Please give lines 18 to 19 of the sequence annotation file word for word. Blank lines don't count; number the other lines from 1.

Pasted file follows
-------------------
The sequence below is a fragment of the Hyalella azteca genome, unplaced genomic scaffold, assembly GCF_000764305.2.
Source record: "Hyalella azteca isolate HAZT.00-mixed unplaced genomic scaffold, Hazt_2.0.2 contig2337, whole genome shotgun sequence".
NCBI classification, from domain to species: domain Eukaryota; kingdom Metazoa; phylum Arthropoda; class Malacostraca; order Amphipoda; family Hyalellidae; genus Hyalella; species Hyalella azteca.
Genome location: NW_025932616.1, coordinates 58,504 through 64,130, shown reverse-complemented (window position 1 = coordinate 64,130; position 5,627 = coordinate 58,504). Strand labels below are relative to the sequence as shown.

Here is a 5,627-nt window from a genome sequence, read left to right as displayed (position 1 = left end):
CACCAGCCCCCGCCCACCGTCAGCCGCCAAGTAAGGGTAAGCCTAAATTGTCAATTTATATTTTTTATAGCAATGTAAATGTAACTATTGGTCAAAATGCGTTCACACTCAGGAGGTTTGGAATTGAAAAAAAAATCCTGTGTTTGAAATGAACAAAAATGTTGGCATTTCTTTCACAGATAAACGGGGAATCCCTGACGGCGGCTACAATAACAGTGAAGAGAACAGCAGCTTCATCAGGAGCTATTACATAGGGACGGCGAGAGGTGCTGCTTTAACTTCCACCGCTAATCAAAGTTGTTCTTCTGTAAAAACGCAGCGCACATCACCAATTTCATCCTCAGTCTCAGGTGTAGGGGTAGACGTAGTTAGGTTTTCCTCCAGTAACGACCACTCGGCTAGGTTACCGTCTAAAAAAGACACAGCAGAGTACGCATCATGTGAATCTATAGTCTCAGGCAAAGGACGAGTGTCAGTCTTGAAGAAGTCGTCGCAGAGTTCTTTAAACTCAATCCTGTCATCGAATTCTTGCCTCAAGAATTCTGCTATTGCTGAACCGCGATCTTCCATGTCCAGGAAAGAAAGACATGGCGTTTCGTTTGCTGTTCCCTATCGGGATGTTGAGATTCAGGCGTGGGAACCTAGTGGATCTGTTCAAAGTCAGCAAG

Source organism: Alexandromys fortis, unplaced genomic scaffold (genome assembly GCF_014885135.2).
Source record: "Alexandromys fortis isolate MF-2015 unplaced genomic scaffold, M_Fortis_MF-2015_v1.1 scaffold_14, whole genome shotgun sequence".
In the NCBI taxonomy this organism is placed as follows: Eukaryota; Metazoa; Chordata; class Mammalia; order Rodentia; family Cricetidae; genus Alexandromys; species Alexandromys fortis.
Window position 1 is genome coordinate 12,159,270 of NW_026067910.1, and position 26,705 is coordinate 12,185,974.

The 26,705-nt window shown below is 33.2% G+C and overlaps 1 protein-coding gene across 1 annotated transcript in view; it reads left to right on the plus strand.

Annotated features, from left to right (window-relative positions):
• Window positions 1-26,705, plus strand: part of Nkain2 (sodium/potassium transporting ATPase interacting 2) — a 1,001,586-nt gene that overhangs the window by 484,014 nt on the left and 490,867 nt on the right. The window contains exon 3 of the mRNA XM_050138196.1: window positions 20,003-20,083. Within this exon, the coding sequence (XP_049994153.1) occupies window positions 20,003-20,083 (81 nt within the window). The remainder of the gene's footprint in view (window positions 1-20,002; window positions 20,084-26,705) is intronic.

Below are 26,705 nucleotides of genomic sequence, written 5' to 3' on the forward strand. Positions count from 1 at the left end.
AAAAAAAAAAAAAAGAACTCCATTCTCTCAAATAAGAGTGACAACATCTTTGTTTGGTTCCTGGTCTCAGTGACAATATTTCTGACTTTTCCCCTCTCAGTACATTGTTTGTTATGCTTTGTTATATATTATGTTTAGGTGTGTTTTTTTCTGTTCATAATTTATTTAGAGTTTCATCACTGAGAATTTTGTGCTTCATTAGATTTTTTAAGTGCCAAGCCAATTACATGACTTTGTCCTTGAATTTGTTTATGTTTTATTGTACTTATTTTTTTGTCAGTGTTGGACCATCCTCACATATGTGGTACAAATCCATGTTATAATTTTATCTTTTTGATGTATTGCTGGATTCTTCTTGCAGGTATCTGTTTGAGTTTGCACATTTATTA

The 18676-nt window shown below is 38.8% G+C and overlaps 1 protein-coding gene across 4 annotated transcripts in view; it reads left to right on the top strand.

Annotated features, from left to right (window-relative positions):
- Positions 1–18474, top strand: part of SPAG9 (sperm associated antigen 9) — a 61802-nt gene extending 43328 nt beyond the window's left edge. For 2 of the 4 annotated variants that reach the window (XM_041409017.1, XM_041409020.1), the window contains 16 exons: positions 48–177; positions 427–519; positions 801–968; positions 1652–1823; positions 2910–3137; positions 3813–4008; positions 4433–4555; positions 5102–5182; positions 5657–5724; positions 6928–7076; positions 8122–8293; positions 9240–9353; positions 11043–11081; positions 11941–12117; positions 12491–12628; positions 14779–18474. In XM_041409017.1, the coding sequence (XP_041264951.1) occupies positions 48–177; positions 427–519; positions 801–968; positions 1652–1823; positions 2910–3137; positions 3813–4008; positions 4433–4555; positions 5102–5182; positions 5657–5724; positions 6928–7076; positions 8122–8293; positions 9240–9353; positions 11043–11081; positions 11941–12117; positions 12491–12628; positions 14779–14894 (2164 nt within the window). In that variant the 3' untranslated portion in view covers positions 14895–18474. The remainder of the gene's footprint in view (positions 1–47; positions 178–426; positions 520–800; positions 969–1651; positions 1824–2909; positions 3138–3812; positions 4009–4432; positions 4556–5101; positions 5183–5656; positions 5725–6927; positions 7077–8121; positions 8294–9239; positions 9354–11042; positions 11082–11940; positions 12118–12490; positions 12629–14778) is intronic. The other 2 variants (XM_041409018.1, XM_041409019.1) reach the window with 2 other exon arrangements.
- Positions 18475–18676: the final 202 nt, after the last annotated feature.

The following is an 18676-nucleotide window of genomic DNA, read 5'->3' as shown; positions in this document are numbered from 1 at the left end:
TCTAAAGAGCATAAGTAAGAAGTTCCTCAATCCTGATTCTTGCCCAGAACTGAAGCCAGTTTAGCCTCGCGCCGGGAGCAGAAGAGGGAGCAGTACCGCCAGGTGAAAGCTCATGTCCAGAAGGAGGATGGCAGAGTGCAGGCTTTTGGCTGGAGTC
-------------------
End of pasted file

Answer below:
- Positions 1–18474, top strand: part of SPAG9 (sperm associated antigen 9) — a 61802-nt gene extending 43328 nt beyond the window's left edge. For 2 of the 4 annotated variants that reach the window (XM_041409017.1, XM_041409020.1), the window contains 16 exons: positions 48–177; positions 427–519; positions 801–968; positions 1652–1823; positions 2910–3137; positions 3813–4008; positions 4433–4555; positions 5102–5182; positions 5657–5724; positions 6928–7076; positions 8122–8293; positions 9240–9353; positions 11043–11081; positions 11941–12117; positions 12491–12628; positions 14779–18474. In XM_041409017.1, the coding sequence (XP_041264951.1) occupies positions 48–177; positions 427–519; positions 801–968; positions 1652–1823; positions 2910–3137; positions 3813–4008; positions 4433–4555; positions 5102–5182; positions 5657–5724; positions 6928–7076; positions 8122–8293; positions 9240–9353; positions 11043–11081; positions 11941–12117; positions 12491–12628; positions 14779–14894 (2164 nt within the window). In that variant the 3' untranslated portion in view covers positions 14895–18474. The remainder of the gene's footprint in view (positions 1–47; positions 178–426; positions 520–800; positions 969–1651; positions 1824–2909; positions 3138–3812; positions 4009–4432; positions 4556–5101; positions 5183–5656; positions 5725–6927; positions 7077–8121; positions 8294–9239; positions 9354–11042; positions 11082–11940; positions 12118–12490; positions 12629–14778) is intronic. The other 2 variants (XM_041409018.1, XM_041409019.1) reach the window with 2 other exon arrangements.
- Positions 18475–18676: the final 202 nt, after the last annotated feature.